When you place the oil in a well and jet style diffuser, the oil will be drawn out of the well into the jet section so that no oil will be visible. In order to determine how much oil you have left in the diffuser, and in order to draw excess oil up into an eye dropper for storage, you must tip the base of the diffuser towards the well. In this way, all the oil should flow into the well for easy calculation or removal.
While diffusing, you should hear a bubbly noise which indicates that the oil is rising up the glass properly. If you only hear the sound of air, with no bubbling, this means the oil has run out or is not reaching the glass. Sometimes the glass may need to be cleaned with hot soapy water, but usually the problem is that the oil level is low. To avoid low oil level problems, I like to prop up the well side of the diffuser with a towel so that it tips toward the jet/glass side; this allows the oil to diffuse for longer periods without running out.
Since oils dissipate when exposed to air, it is necessary to cover the well while diffusing in order to seal and protect the oils in the base. You can use tape if you can make it stick, or you can use an upside-down, empty essential oil bottle with the top removed – this should easily fit over the opening of the well and form a cover for the oils in the base.
Make sure that you store any unused essential oils in dark bottles away from heat and light at all times. You will need an eyedropper to pull up the excess essential oil from the diffuser once you finish using it. If you leave the essential oils sitting in the diffuser in between sessions, they will degrade. If you plan to diffuse for more than a few days in a row, make sure to take a break for a couple of days to give the birds’ systems time to process the essential oils. An easy way to achieve this is to diffuse for five days of the week and take the weekends off or to diffuse for 3 days on and 1 day off.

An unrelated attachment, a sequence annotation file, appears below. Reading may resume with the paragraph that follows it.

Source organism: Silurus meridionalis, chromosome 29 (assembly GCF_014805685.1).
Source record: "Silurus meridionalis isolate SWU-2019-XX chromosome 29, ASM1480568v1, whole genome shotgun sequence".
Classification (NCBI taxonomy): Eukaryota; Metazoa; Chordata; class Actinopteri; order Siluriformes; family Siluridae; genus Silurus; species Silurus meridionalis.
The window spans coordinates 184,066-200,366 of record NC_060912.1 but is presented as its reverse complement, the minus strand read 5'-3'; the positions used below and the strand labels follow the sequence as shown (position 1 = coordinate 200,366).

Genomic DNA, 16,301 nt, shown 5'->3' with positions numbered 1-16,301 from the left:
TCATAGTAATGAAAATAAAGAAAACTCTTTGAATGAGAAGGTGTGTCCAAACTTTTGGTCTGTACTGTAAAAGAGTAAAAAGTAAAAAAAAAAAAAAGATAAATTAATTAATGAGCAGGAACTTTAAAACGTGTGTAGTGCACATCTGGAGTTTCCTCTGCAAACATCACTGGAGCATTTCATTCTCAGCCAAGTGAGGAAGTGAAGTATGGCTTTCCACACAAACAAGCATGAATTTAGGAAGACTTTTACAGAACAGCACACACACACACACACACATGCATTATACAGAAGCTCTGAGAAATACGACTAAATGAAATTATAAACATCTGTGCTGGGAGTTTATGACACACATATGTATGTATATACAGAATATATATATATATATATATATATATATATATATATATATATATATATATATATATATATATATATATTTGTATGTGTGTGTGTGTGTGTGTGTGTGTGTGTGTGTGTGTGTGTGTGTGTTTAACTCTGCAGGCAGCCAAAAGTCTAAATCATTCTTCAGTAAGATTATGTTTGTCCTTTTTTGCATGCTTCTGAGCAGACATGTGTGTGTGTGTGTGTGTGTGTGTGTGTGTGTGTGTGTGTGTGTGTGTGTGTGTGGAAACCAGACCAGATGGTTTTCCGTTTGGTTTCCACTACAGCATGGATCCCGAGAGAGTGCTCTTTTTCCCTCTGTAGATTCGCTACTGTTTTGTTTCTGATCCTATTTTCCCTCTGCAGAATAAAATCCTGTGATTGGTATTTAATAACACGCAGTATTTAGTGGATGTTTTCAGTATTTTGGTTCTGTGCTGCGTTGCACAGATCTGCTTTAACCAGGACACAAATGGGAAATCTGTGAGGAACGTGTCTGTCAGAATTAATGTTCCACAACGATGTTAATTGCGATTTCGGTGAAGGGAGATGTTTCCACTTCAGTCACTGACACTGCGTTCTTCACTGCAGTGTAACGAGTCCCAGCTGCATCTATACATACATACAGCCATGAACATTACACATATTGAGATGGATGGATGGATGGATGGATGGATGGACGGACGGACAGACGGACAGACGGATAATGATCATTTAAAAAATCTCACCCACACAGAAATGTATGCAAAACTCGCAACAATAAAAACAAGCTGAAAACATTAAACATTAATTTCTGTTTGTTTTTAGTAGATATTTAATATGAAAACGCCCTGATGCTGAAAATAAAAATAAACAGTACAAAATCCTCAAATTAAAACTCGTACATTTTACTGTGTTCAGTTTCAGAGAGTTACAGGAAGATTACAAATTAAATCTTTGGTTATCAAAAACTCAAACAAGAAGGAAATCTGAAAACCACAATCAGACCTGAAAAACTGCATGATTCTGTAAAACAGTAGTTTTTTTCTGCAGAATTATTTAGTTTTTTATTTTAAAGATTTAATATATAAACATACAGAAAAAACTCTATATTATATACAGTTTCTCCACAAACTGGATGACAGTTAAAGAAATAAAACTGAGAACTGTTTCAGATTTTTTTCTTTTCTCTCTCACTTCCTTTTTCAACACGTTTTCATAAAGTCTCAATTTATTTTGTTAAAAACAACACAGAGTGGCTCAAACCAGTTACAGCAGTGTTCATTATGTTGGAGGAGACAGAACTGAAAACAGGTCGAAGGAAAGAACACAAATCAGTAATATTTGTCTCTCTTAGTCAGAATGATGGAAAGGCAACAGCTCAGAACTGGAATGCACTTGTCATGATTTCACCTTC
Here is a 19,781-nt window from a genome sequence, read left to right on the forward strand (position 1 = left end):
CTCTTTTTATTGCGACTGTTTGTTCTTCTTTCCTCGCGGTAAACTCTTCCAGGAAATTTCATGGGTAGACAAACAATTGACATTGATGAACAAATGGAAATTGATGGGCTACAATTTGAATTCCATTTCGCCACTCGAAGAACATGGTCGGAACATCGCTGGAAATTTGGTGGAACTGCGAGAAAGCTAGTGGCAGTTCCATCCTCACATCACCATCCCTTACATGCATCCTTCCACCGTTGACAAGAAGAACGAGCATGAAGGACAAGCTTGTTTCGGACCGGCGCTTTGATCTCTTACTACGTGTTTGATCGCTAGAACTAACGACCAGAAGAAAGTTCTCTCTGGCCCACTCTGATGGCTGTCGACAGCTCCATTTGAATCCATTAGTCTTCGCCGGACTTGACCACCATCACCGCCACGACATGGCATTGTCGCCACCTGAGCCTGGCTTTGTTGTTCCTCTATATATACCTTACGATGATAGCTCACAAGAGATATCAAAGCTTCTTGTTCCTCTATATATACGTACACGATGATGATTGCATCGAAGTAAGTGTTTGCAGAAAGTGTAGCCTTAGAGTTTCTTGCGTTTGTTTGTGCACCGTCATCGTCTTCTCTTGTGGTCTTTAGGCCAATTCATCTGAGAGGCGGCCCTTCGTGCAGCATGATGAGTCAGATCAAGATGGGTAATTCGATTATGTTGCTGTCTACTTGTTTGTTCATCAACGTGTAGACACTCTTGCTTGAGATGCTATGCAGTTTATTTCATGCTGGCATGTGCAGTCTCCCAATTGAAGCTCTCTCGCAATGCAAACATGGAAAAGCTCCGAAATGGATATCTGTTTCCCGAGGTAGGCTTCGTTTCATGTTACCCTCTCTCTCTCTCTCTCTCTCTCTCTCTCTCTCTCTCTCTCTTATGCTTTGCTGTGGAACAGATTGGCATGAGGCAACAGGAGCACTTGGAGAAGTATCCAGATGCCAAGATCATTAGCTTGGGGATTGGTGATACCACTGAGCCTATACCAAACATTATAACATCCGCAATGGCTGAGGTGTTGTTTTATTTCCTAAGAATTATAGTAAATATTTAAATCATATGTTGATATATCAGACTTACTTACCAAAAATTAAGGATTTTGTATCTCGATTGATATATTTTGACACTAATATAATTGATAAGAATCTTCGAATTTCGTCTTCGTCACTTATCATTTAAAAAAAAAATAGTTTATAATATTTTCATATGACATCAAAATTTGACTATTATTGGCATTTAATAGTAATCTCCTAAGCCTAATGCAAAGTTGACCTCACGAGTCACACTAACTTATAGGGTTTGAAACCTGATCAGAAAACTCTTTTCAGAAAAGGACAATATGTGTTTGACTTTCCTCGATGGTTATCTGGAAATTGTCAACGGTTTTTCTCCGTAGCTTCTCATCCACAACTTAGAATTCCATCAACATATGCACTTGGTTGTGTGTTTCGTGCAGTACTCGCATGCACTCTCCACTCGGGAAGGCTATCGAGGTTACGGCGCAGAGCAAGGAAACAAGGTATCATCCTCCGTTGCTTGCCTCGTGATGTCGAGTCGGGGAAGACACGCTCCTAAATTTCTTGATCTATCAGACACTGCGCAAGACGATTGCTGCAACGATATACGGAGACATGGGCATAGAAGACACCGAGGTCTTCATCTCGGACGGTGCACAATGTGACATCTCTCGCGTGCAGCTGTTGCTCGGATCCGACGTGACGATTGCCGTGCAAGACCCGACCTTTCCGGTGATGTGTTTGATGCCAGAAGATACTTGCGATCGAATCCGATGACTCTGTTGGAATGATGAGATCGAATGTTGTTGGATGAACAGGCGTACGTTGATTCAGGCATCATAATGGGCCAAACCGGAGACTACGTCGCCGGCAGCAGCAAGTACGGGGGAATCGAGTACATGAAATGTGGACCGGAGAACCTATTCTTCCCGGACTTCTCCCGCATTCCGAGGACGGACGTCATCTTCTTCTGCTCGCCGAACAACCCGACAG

Diffusers clog fairly easily. When this happens, it is necessary to use hot soapy water plus a solvent such as CitraSolve (available in health food stores) or vodka to soak the base and glass for an hour or so. After rinsing, it is then necessary to thoroughly dry the unit before using again.
For further information on which essential oils we have personally used with our birds, please refer to the article titled SAFE USE OF THERAPEUTIC GRADE ESSENTIAL OILS FOR BIRDS.
Leanne Burton and Lainey Alexander
Disclaimer: These statements have not been evaluated by the Food and Drug Administration, or by any veterinarian. All information, including any product or technique mentioned, is for educational purposes only. None of the information is intended to diagnose or treat any disease.